Modern 3D electron microscopy approaches have recently allowed unprecedented insight into the 3D ultrastructural organization of cells and tissues, enabling the visualization of large macromolecular machines, such as adhesion complexes, as well as higher-order structures, such as the cytoskeleton and cellular organelles in their respective cell and tissue context. Given the inherent complexity of cellular volumes, it is essential to first extract the features of interest in order to allow visualization, quantification, and therefore comprehension of their 3D organization. Each data set is defined by distinct characteristics, e.g.
, signal-to-noise ratio, crispness (sharpness) of the data, heterogeneity of its features, crowdedness of features, presence or absence of characteristic shapes that allow for easy identification, and the percentage of the entire volume that a specific region of interest occupies. All these characteristics need to be considered when deciding on which approach to take for segmentation.
The six different 3D ultrastructural data sets presented were obtained by three different imaging approaches: resin embedded stained electron tomography, focused ion beam- and serial block face- scanning electron microscopy (FIB-SEM, SBF-SEM) of mildly stained and heavily stained samples, respectively. For these data sets, four different segmentation approaches have been applied: (1) fully manual model building followed solely by visualization of the model, (2) manual tracing segmentation of the data followed by surface rendering, (3) semi-automated approaches followed by surface rendering, or (4) automated custom-designed segmentation algorithms followed by surface rendering and quantitative analysis. Depending on the combination of data set characteristics, it was found that typically one of these four categorical approaches outperforms the others, but depending on the exact sequence of criteria, more than one approach may be successful. Based on these data, we propose a triage scheme that categorizes both objective data set characteristics and subjective personal criteria for the analysis of the different data sets.
Bioengineering, Issue 90, 3D electron microscopy, feature extraction, segmentation, image analysis, reconstruction, manual tracing, thresholding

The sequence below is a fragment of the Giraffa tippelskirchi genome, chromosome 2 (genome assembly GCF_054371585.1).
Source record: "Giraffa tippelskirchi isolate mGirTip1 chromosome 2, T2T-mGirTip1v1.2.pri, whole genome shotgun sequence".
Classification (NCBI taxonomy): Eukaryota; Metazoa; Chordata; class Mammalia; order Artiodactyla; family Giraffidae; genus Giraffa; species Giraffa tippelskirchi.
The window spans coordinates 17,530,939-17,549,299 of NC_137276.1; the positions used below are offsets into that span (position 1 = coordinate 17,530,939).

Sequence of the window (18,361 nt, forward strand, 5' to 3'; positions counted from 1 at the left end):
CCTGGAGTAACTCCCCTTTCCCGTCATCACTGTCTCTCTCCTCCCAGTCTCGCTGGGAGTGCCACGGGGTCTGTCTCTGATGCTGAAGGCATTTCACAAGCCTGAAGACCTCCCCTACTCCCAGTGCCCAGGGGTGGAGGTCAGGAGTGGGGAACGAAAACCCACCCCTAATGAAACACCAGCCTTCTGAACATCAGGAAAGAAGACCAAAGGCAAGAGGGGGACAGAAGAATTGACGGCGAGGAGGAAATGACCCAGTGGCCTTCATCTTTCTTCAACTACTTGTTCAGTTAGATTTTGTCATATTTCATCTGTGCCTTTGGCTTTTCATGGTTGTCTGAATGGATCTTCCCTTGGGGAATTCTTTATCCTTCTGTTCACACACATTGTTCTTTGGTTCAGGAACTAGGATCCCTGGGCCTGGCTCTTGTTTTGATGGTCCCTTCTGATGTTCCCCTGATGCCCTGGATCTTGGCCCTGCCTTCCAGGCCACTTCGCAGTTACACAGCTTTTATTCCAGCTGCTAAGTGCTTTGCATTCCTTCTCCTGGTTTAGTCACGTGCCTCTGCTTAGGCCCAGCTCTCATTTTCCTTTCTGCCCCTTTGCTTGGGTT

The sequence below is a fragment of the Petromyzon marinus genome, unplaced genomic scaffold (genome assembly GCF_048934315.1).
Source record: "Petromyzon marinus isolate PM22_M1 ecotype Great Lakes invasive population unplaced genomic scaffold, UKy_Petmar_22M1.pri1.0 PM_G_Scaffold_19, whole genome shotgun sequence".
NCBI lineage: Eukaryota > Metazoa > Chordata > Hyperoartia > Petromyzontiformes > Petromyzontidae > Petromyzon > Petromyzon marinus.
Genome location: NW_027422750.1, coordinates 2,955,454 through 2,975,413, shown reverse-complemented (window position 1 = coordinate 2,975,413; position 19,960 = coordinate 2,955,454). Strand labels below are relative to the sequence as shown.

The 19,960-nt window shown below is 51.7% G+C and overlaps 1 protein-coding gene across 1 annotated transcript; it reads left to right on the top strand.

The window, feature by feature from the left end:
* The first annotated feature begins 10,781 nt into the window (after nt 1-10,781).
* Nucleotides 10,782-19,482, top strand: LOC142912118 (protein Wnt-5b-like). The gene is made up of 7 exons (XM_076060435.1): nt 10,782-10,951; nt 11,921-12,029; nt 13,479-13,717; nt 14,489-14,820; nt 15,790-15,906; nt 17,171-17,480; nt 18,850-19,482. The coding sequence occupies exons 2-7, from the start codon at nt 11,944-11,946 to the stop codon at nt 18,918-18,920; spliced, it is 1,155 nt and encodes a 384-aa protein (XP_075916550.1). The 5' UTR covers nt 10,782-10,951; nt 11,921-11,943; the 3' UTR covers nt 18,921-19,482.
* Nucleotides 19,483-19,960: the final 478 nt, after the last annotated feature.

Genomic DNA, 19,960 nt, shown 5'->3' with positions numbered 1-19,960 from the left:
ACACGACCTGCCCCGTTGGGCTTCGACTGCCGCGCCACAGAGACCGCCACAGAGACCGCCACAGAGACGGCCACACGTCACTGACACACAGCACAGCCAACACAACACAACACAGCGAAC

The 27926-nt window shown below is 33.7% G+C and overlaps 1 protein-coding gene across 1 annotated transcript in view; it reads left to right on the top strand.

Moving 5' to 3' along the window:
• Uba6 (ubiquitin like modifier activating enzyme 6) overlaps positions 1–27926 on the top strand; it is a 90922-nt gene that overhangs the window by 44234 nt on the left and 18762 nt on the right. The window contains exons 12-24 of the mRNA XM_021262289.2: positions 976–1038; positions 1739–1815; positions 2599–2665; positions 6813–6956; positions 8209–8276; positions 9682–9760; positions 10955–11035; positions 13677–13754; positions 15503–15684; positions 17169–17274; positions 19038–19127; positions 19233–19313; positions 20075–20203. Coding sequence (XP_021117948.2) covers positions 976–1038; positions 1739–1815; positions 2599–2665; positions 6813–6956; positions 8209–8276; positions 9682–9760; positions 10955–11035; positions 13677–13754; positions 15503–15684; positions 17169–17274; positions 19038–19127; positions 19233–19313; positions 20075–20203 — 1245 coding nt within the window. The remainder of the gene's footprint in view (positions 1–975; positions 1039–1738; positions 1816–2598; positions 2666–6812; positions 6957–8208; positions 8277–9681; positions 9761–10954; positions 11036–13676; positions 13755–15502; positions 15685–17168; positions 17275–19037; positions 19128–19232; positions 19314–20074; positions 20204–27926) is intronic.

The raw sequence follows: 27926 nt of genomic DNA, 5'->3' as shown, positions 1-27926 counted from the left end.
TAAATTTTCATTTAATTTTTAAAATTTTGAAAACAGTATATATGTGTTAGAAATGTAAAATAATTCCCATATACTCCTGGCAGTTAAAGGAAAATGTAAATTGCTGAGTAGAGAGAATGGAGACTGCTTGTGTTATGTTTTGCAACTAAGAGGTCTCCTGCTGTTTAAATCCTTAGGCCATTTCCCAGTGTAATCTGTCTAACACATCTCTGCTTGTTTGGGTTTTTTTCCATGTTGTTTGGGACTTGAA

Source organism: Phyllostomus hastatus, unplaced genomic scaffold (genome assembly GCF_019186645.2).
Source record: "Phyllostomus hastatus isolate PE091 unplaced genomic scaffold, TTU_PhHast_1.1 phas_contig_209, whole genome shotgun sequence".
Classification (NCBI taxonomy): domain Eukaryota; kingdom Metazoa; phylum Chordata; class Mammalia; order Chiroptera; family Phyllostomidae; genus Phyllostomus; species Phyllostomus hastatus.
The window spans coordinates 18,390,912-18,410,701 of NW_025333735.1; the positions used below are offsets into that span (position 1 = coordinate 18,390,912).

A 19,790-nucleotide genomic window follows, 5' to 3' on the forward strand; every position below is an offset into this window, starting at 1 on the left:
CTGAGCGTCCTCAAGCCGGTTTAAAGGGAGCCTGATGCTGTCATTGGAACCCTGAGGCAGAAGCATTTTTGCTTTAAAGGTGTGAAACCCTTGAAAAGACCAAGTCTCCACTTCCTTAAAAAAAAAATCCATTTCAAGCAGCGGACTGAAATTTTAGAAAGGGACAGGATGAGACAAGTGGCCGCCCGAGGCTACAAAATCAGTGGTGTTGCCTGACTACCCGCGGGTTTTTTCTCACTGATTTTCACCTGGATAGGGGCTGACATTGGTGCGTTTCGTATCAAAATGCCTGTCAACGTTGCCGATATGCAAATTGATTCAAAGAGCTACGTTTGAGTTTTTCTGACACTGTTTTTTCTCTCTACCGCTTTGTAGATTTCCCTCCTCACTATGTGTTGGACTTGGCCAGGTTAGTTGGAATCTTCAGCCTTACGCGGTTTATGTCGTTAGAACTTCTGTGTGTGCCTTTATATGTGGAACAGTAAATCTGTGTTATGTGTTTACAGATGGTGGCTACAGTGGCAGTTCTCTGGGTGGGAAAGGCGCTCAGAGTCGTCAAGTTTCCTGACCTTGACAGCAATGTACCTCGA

Cryo-electron Microscopy Specimen Preparation By Means Of a Focused Ion Beam
Institutions: Uppsala University, Gatan Inc., Swedish University of Agricultural Sciences, University of Oslo.
Here we present a protocol used to prepare cryo-TEM samples of Aspergillus niger
spores, but which can easily be adapted for any number of microorganisms or solutions. We make use of a custom built cryo-transfer station and a modified cryo-SEM preparation chamber2
. The spores are taken from a culture, plunge-frozen in a liquid nitrogen slush and observed in the cryo-SEM to select a region of interest. A thin lamella is then extracted using the FIB, attached to a TEM grid and subsequently thinned to electron transparency. The grid is transferred to a cryo-TEM holder and into a TEM for high resolution studies. Thanks to the introduction of a cooled nanomanipulator tip and a cryo-transfer station, this protocol is a straightforward adaptation to cryogenic temperature of the routinely used FIB preparation of TEM samples. As such it has the advantages of requiring a small amount of modifications to existing instruments, setups and procedures; it is easy to implement; it has a broad range of applications, in principle the same as for cryo-TEM sample preparation. One limitation is that it requires skillful handling of the specimens at critical steps to avoid or minimize contaminations.
Bioengineering, Issue 89, Cryoelectron Microscopy, Life Sciences (General), Cryo-microscopy, Focused ion beam, Sample preparation, TEM, FIB
Optimized Negative Staining: a High-throughput Protocol for Examining Small and Asymmetric Protein Structure by Electron Microscopy
Institutions: The Molecular Foundry.
Structural determination of proteins is rather challenging for proteins with molecular masses between 40 - 200 kDa. Considering that more than half of natural proteins have a molecular mass between 40 - 200 kDa1,2